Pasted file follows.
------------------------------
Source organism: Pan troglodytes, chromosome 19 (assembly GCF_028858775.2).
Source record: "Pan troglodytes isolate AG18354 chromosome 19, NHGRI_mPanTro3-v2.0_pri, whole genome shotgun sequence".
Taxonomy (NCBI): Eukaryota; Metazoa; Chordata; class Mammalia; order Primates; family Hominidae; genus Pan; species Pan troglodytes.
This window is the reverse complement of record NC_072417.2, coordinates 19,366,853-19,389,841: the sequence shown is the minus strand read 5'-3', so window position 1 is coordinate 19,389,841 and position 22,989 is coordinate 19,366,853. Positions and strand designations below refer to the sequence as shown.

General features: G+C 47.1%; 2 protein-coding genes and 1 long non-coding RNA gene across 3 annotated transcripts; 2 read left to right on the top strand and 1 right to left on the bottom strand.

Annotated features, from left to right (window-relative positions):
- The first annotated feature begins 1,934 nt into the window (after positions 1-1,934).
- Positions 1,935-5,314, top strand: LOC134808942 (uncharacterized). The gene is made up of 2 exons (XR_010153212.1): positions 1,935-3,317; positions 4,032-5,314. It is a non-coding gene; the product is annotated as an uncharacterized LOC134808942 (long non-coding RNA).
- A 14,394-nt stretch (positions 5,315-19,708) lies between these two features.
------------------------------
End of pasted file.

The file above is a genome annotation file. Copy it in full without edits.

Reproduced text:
Source organism: Pan troglodytes, chromosome 19 (assembly GCF_028858775.2).
Source record: "Pan troglodytes isolate AG18354 chromosome 19, NHGRI_mPanTro3-v2.0_pri, whole genome shotgun sequence".
Taxonomy (NCBI): Eukaryota; Metazoa; Chordata; class Mammalia; order Primates; family Hominidae; genus Pan; species Pan troglodytes.
This window is the reverse complement of record NC_072417.2, coordinates 19,366,853-19,389,841: the sequence shown is the minus strand read 5'-3', so window position 1 is coordinate 19,389,841 and position 22,989 is coordinate 19,366,853. Positions and strand designations below refer to the sequence as shown.

General features: G+C 47.1%; 2 protein-coding genes and 1 long non-coding RNA gene across 3 annotated transcripts; 2 read left to right on the top strand and 1 right to left on the bottom strand.

Annotated features, from left to right (window-relative positions):
- The first annotated feature begins 1,934 nt into the window (after positions 1-1,934).
- Positions 1,935-5,314, top strand: LOC134808942 (uncharacterized). The gene is made up of 2 exons (XR_010153212.1): positions 1,935-3,317; positions 4,032-5,314. It is a non-coding gene; the product is annotated as an uncharacterized LOC134808942 (long non-coding RNA).
- A 14,394-nt stretch (positions 5,315-19,708) lies between these two features.